Frances Rafferty reports on the controversial findings on single-sex school achievements.
A report which claims that girls do not suffer academically by going to co-educational schools, despite the achievements of single sex schools in the exam league tables, has failed to convince the girls' school movement.
The report, Co-educational and Single Sex Schooling, by Professor Alan Smithers and Dr Pamela Robinson of Manchester University's Centre for Education and Employment Research, examines the results and intake of schools at the top of exam league tables.
It concludes that they do well because they are highly selective and draw pupils from families of high social classes. Girls' schools also do well, particularly at GCSE, because girls' results are generally better than boys'.
Over time these schools, like top football teams, have been able to build on their reputation and attract talent from far and wide, say the authors.
The report, commissioned by the co-educational group of the Headmasters' Conference, comes ahead of the publication of A-level league tables for the independent sector on Saturday.
Of the 240 HMC schools, 135 are fully co-ed and a further 30 accept girls into the sixth form. In the last decade the number of schools to become co-educational has more than doubled.
It has been almost exclusively boys' schools which have made the switch, largely out of parental pressure and economic advantage or necessity.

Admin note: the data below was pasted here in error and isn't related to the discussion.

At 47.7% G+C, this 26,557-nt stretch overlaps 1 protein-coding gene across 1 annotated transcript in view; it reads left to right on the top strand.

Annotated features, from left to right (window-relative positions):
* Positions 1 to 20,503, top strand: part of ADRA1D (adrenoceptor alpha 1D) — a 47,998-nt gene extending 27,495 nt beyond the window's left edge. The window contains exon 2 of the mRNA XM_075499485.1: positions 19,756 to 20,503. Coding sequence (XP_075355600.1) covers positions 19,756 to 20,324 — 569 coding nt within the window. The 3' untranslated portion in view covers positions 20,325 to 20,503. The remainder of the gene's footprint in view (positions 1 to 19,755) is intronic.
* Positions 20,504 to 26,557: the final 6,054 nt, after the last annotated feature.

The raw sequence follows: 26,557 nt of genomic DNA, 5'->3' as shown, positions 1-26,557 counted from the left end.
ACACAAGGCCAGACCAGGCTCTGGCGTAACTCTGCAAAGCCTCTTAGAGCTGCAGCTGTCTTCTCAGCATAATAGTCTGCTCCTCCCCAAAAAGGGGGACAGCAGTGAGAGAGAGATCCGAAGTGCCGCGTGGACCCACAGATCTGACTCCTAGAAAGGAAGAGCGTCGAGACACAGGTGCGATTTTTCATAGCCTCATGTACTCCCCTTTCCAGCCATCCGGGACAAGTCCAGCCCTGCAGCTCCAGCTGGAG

In the maintained sector only a handful of single sex, generally grammar schools, have survived. In 1961 there were 1,400 girls' and 1,400 boys' schools.
However, the exam league tables have shown that single sex schools, and disproportionately girls' schools, get the best results.
The report discloses that at A-level, half of the top 48 independent schools were girls' schools compared with the 40 per cent that might have been expected. Of the top 48 top state schools, a third were girls' instead of the expected 9 per cent.
This year's results have shown girls' schools increasing their high positions.
It appears, however, that seven of the schools with the highest A-level results will be boys' independent schools.
While the report puts the appropriate spin on the statistics to support the HMC co-educational schools, it notes that there is no information available on the relative performance of girls in girls' schools and those in co-educational schools.
The authors said the interim report was a challenge to the Girls' Schools Association, which represents 230 independent schools, to respond. The GSA was accused of "stonewalling" when asked for co-operation.
This was firmly denied by Sheila Cooper, the GSA's general secretary. She said while she had been consulted in the early stages, the co-ed group had decided to take a different tack and that she had not been involved any further. The HMC also distanced itself from the report.
Kaye Harrison, head of Newport Girls' High, Shropshire, where all pupils taking GCSE last year obtained grade A to C in at least eight subjects, said: "We get good results because we are selective, but I do believe girls can benefit from being taught without boys. They are allowed to develop at their own pace and in this school they are taught to believe they can do anything.
"Girls' schools also provide strong role models. When I was teaching maths at a mixed comprehensive, more girls chose to study it further than in classes taken by men teachers."